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Icons of Progress

Good Design Is Good Business


IBM’s focus on design has its roots in a stroll down Fifth Avenue in New York that Thomas J. Watson Jr. took in the early 1950s. He stopped at an Olivetti shop where typewriters were set out on sidewalk stands for passersby to try out. The machines had sleek designs and a variety of colors. Inside, the shop was bright and modern looking. In contrast, the display areas in IBM’s offices in those days were dimly lit and its computers were drab and boxy. The lobby of the headquarters on Madison Avenue had been designed to please Thomas Watson Sr.’s early 20th century aesthetic: it looked, his son wrote, like the “first-class saloon on an ocean liner.” A few years later, as Watson Jr. was preparing to take over as IBM’s chief executive, he decided, “I could put my stamp on IBM through modern design.” Later, in a 1973 lecture at the University of Pennsylvania, Watson Jr. declared that “good design is good business.”

In 1956, Watson Jr. hired as the company’s design consultant Eliot Noyes, a well-respected architect and former curator of industrial design at New York’s Museum of Modern Art. Noyes’s goal was to create a first-of-a-kind corporate design program that would encompass everything from IBM’s products, to its buildings, logos and marketing materials. The goal was much more than consistency of look and feel. It marked perhaps the first time in which a business organization itself—its management, operations and culture, as well as its products and marketing—was conceived of as an intentionally created product of the imagination, as a work of art. “In a sense, a corporation should be like a good painting; everything visible should contribute to the correct total statement; nothing visible should detract,” Noyes wrote.

Also, this would not just be any kind of painting, but something specific and immediately recognizable, yet never uniform or static. Noyes brought in a wide variety of artists, designers and architects—some of the greatest creative talents of the day, including Charles and Ray Eames, Eero Saarinen, Paul Rand and Isamu Noguchi—and they created an equally broad range of creative expressions. But all were grounded in an underlying design philosophy.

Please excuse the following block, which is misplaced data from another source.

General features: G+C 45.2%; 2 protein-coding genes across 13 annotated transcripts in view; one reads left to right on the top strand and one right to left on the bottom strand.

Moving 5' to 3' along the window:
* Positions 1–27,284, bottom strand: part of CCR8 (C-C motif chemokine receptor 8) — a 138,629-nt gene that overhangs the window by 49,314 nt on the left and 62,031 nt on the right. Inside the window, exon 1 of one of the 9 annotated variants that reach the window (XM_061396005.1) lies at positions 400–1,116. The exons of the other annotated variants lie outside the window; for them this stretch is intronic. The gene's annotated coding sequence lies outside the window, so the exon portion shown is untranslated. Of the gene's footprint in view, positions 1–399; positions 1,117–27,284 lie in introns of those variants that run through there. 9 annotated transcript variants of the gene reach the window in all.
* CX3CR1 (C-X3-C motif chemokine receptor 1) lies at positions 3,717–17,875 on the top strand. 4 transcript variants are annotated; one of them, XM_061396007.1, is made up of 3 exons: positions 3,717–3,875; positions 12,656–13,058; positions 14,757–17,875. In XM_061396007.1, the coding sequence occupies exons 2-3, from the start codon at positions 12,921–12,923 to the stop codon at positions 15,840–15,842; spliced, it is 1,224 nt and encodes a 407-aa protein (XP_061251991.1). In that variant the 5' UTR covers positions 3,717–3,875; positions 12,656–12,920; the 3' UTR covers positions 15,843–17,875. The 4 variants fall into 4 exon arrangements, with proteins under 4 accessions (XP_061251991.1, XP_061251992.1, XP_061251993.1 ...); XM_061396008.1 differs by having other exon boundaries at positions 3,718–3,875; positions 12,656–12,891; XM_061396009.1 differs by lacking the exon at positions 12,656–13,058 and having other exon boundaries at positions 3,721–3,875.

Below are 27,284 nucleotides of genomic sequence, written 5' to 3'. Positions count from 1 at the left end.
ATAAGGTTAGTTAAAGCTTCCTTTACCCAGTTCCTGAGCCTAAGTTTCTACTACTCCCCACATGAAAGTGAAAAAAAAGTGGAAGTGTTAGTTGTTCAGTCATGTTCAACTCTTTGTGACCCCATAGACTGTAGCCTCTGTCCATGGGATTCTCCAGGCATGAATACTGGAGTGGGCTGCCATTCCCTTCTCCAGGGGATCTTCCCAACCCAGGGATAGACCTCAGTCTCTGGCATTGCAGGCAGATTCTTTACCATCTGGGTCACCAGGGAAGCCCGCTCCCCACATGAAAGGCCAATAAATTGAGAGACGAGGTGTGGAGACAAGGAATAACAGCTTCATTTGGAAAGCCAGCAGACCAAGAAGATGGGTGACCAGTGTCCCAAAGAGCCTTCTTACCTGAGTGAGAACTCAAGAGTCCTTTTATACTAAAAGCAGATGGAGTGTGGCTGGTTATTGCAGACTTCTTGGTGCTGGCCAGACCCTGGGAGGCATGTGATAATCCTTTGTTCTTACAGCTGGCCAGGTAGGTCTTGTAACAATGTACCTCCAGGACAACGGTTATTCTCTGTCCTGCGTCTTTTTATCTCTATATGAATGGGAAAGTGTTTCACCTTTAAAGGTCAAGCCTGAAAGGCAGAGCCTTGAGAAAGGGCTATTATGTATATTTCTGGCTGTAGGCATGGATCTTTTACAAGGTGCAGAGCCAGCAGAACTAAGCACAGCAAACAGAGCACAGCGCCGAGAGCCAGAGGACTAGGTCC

Noyes described his own role as a “curator of corporate character.” He explained: “It does seem to be a part of the role of the designer to help identify this character, and then express it in terms of the most meaningful goals and the highest ideas of the company and in the broadest context of our society and economy.”

“The impact Noyes had was incredible,” says Steven Heller, author and longtime design director at the New York Times. “He oversaw the modernization of all aspects of the brand. IBM became the company to beat, the paradigm of the modern corporation.”

Noyes produced designs himself, including that of the iconic IBM ® Selectric typewriter and the Management Development Center in Armonk, New York. Saarinen designed the company’s Thomas J. Watson Research Center in Yorktown Heights, New York, a long curve of glass and stone that gives researchers inspiring views of the countryside even while encouraging them to interact with one another. Rand’s series of IBM logos culminated in a 1972 version formed from stacked stripes, suggesting speed and dynamism, which made the company’s initials instantly recognizable worldwide. The “8-bar” logo is still in use today.

The husband and wife team of Charles and Ray Eames had an especially strong influence on IBM’s thinking. They were best known at the time for their molded-plastic and plywood chairs. But for IBM, the couple designed everything from the exhibit at the 1964 World’s Fair, to the film Powers of 10, to the famous exhibit Mathematica, to dozens of educational films for school and television that helped teach generations about science, math and technology. As designers, Charles and Ray Eames were problem solvers. They dedicated themselves to making things better, not just different. “They taught that if you don’t understand something, you can’t design it,” says Lee Green, the vice president in charge of IBM’s Brand Experience and Strategic Design. “Design has to be purposeful. It’s not about cosmetics and decoration. It’s about substance.” Or, as Charles Eames put it, “Design is a plan for arranging elements in such a way as best to accomplish a particular purpose.” By that definition, IBM’s researchers could be seen as designers, and its designers have been researchers and teachers.

IBM’s philosophy of design has influenced many other enterprises and institutions in the decades since Noyes. Design is now seen as essential for organizations to express their brands and their values—from Apple’s iPhone, to Starbucks’ in-store experience, to Disney’s entertainment venues. Indeed, in recent years, companies have employed the principles of so-called “design thinking,”—including observation of how humans interact with new things, rapid prototyping and collaboration across multidisciplinary teams—to create everything from consumer services to business strategy. At IBM, such methods are being applied to the design of its client briefing centers, and to the recruitment and onboarding of new employees.

“We live in the shadow of what Eliot Noyes and the Eameses, Rand and Saarinen have done,” says Keith Yamashita, the IBM Charles and Ray Eames Brand Fellow. “It’s the same mission. It’s just different people.”